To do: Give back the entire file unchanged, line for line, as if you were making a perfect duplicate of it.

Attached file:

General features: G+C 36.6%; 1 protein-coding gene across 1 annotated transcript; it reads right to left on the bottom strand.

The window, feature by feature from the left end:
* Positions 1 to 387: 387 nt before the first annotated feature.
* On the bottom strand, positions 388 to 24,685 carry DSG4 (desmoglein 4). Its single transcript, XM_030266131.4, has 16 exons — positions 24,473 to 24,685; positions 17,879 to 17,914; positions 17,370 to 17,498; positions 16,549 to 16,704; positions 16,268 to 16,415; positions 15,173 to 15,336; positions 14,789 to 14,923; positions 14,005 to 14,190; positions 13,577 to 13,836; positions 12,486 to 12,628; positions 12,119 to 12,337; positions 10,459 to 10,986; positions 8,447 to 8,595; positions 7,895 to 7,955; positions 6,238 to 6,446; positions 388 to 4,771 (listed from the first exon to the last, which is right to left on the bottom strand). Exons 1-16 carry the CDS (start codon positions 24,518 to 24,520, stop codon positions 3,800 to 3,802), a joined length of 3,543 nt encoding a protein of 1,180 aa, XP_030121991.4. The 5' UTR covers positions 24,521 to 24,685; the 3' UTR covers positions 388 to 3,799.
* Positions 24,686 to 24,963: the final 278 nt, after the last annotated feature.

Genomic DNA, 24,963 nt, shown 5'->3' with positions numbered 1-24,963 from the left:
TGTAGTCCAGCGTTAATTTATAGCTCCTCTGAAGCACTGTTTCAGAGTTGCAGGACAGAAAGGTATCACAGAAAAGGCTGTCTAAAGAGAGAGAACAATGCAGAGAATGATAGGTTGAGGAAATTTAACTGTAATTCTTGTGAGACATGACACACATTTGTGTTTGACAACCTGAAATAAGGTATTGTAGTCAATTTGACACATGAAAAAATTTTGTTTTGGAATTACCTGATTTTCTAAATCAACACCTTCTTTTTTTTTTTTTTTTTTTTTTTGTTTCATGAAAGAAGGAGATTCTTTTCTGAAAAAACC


General features: G+C 36.6%; 1 protein-coding gene across 1 annotated transcript; it reads right to left on the bottom strand.

The window, feature by feature from the left end:
* Positions 1 to 387: 387 nt before the first annotated feature.
* On the bottom strand, positions 388 to 24,685 carry DSG4 (desmoglein 4). Its single transcript, XM_030266131.4, has 16 exons — positions 24,473 to 24,685; positions 17,879 to 17,914; positions 17,370 to 17,498; positions 16,549 to 16,704; positions 16,268 to 16,415; positions 15,173 to 15,336; positions 14,789 to 14,923; positions 14,005 to 14,190; positions 13,577 to 13,836; positions 12,486 to 12,628; positions 12,119 to 12,337; positions 10,459 to 10,986; positions 8,447 to 8,595; positions 7,895 to 7,955; positions 6,238 to 6,446; positions 388 to 4,771 (listed from the first exon to the last, which is right to left on the bottom strand). Exons 1-16 carry the CDS (start codon positions 24,518 to 24,520, stop codon positions 3,800 to 3,802), a joined length of 3,543 nt encoding a protein of 1,180 aa, XP_030121991.4. The 5' UTR covers positions 24,521 to 24,685; the 3' UTR covers positions 388 to 3,799.
* Positions 24,686 to 24,963: the final 278 nt, after the last annotated feature.

Genomic DNA, 24,963 nt, shown 5'->3' with positions numbered 1-24,963 from the left:
TGTAGTCCAGCGTTAATTTATAGCTCCTCTGAAGCACTGTTTCAGAGTTGCAGGACAGAAAGGTATCACAGAAAAGGCTGTCTAAAGAGAGAGAACAATGCAGAGAATGATAGGTTGAGGAAATTTAACTGTAATTCTTGTGAGACATGACACACATTTGTGTTTGACAACCTGAAATAAGGTATTGTAGTCAATTTGACACATGAAAAAATTTTGTTTTGGAATTACCTGATTTTCTAAATCAACACCTTCTTTTTTTTTTTTTTTTTTTTTTTGTTTCATGAAAGAAGGAGATTCTTTTCTGAAAAAACC